Apr 25, 2009

Loyalty card saturation – the elephant in the room

According to a recent report by Colloquy, each U.S. household has an average of 14.1 loyalty program memberships, up from about a dozen in 2006. However, just 43.8% of those programs are active, translating into 6.2 average active memberships per household. Less than half of loyalty cards are active!

“With the current economic climate, marketers must shift focus from growing their loyalty programs’ size to growing their value,” said the report.

The loyalty industry has been complaining about market saturation for several years already, but has still not come up with a viable solution. The focus always seems to fall back on the same action plan that the report also suggests, “prove program ROI, integrate loyalty data at the enterprise level, and design value propositions that will engage customers of high current and high potential value.”

In other words, engage customers through increased mailings and, especially, juicier rewards. But there are other ways to solve the problem, you just have to look at things from a different angle.

The fundamental problem has a number, provided by Colloquy: 14.1. How can you possibly carry 14 cards in your wallet? That’s just nuts! The most you really want to carry at any one time is also a number given by Colloquy: 6.2, carried by one or two people in the household. And even that number is scary to lots of people.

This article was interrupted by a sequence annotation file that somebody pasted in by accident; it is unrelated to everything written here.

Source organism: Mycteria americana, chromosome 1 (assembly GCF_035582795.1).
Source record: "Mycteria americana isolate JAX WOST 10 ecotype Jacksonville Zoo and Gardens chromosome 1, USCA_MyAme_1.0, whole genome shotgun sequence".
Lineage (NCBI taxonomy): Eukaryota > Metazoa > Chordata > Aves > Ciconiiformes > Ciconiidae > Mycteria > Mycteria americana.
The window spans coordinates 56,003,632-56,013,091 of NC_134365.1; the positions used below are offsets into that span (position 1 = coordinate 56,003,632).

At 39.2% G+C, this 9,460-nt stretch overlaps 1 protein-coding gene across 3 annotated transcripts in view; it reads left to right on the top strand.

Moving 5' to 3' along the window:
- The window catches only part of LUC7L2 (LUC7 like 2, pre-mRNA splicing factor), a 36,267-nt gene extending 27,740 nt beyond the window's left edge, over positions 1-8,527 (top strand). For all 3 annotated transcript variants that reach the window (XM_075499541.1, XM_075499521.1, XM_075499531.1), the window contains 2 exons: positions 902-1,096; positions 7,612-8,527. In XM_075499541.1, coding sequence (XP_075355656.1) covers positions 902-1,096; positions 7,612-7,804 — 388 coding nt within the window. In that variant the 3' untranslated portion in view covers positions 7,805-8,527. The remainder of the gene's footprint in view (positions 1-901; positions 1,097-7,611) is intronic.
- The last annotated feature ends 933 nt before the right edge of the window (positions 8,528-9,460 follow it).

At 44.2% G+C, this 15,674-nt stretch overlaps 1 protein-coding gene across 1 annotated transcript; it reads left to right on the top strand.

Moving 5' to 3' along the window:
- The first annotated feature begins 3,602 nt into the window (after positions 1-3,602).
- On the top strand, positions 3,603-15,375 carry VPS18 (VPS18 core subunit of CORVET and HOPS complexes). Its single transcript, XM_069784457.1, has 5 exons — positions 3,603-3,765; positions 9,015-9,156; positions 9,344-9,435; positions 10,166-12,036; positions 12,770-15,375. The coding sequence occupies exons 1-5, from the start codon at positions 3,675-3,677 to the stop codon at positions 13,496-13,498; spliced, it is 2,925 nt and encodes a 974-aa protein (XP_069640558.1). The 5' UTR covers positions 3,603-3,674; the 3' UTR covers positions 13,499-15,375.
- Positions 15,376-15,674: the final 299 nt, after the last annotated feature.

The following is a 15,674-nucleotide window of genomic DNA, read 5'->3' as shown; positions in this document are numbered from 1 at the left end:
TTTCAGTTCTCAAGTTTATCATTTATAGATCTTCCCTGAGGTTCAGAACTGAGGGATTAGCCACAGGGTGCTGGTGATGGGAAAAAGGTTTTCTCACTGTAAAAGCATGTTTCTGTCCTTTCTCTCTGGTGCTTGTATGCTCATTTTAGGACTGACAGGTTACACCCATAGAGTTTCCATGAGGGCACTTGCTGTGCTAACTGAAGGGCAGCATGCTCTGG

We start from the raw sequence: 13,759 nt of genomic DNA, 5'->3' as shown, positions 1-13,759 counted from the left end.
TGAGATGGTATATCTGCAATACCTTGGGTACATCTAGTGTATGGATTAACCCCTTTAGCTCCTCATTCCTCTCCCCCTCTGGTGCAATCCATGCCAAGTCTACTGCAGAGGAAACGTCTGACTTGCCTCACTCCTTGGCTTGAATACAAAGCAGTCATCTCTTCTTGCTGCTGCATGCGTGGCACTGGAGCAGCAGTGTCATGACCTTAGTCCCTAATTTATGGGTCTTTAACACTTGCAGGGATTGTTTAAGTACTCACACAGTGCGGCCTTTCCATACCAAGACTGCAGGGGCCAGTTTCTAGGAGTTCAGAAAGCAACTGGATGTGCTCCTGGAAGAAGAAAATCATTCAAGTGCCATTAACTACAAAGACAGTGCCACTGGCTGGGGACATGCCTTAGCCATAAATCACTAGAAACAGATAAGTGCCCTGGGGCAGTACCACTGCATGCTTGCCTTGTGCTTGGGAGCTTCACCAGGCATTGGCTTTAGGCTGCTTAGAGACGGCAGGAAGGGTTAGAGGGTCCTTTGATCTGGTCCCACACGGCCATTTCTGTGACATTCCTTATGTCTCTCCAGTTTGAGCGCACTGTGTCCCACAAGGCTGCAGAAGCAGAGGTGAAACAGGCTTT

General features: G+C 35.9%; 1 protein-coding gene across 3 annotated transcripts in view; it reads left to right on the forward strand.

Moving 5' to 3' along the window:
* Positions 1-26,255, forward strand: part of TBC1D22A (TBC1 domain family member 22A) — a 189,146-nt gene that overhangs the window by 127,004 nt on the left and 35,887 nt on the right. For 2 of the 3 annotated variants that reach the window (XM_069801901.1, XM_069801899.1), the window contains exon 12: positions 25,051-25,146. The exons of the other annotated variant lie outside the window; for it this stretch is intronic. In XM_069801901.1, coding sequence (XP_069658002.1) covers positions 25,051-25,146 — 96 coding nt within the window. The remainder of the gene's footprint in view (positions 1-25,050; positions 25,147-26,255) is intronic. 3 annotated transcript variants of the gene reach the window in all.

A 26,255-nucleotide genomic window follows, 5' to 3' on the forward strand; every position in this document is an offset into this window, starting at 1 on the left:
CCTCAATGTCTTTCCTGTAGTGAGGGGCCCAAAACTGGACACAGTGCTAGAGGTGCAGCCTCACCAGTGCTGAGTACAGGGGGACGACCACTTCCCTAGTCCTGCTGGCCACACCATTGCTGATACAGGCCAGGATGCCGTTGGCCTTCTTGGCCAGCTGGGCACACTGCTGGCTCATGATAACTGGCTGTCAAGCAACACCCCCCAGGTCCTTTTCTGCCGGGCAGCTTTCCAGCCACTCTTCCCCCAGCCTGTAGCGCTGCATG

Loyalty practitioners are fighting an increasingly uphill battle trying to get their card to become part of that privileged few in your wallet. And most are using the same tools - increased mailings and bigger rewards.

Instead, Taggo looks at the problem from a completely different angle: put the cards on your mobile phone so you always have them with you. I am betting my money right now that activation will instantly go up with no need for juicier rewards or more mailings.


White Magpie said...

Mobile banking is cool. mobile payment is another thingy altogether. think it will be time before that happens.

John Racine said...

Program saturation has been an issue in the U.S. for at least a decade. The real challenge is program usage with measurable results. How does your new company address those issues?

Aneace Haddad said...

I am doing a retailer survey right now, following on the consumer survey I did at the end of 2008. The survey isn't done yet, but I can already see that there is a widely held view that loyalty usage is low because people leave their cards at home. That is the top explanation from loyalty marketing executives, ahead of things like benefits being too small, etc. Taggo solves the problem by making sure customers have their 'cards' with them all the time, on their Taggo mobile wallets.

Rocky said...

I appreciate the labour you have put in developing this blog. Nice and informative.

White Magpie said...

No updates?